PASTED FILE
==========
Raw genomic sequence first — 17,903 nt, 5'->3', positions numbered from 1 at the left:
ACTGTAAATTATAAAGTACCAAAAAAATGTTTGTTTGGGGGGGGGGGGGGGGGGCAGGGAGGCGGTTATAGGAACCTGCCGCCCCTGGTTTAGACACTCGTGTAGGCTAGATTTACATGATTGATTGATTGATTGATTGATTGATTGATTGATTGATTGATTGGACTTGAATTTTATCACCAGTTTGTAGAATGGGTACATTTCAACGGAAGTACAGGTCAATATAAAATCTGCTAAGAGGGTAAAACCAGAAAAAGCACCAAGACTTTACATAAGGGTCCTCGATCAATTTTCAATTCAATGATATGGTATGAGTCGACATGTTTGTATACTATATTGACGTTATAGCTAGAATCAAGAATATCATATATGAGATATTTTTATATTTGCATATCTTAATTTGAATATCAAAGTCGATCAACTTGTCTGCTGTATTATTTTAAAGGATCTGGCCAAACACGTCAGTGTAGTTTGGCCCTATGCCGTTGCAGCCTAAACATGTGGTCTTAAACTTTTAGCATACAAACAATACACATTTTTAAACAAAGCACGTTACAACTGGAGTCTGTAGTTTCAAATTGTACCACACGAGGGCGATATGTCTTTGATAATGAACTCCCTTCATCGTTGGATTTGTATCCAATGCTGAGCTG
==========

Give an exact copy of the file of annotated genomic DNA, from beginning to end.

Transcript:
Raw genomic sequence first — 17,903 nt, 5'->3', positions numbered from 1 at the left:
ACTGTAAATTATAAAGTACCAAAAAAATGTTTGTTTGGGGGGGGGGGGGGGGGGCAGGGAGGCGGTTATAGGAACCTGCCGCCCCTGGTTTAGACACTCGTGTAGGCTAGATTTACATGATTGATTGATTGATTGATTGATTGATTGATTGATTGATTGATTGGACTTGAATTTTATCACCAGTTTGTAGAATGGGTACATTTCAACGGAAGTACAGGTCAATATAAAATCTGCTAAGAGGGTAAAACCAGAAAAAGCACCAAGACTTTACATAAGGGTCCTCGATCAATTTTCAATTCAATGATATGGTATGAGTCGACATGTTTGTATACTATATTGACGTTATAGCTAGAATCAAGAATATCATATATGAGATATTTTTATATTTGCATATCTTAATTTGAATATCAAAGTCGATCAACTTGTCTGCTGTATTATTTTAAAGGATCTGGCCAAACACGTCAGTGTAGTTTGGCCCTATGCCGTTGCAGCCTAAACATGTGGTCTTAAACTTTTAGCATACAAACAATACACATTTTTAAACAAAGCACGTTACAACTGGAGTCTGTAGTTTCAAATTGTACCACACGAGGGCGATATGTCTTTGATAATGAACTCCCTTCATCGTTGGATTTGTATCCAATGCTGAGCTG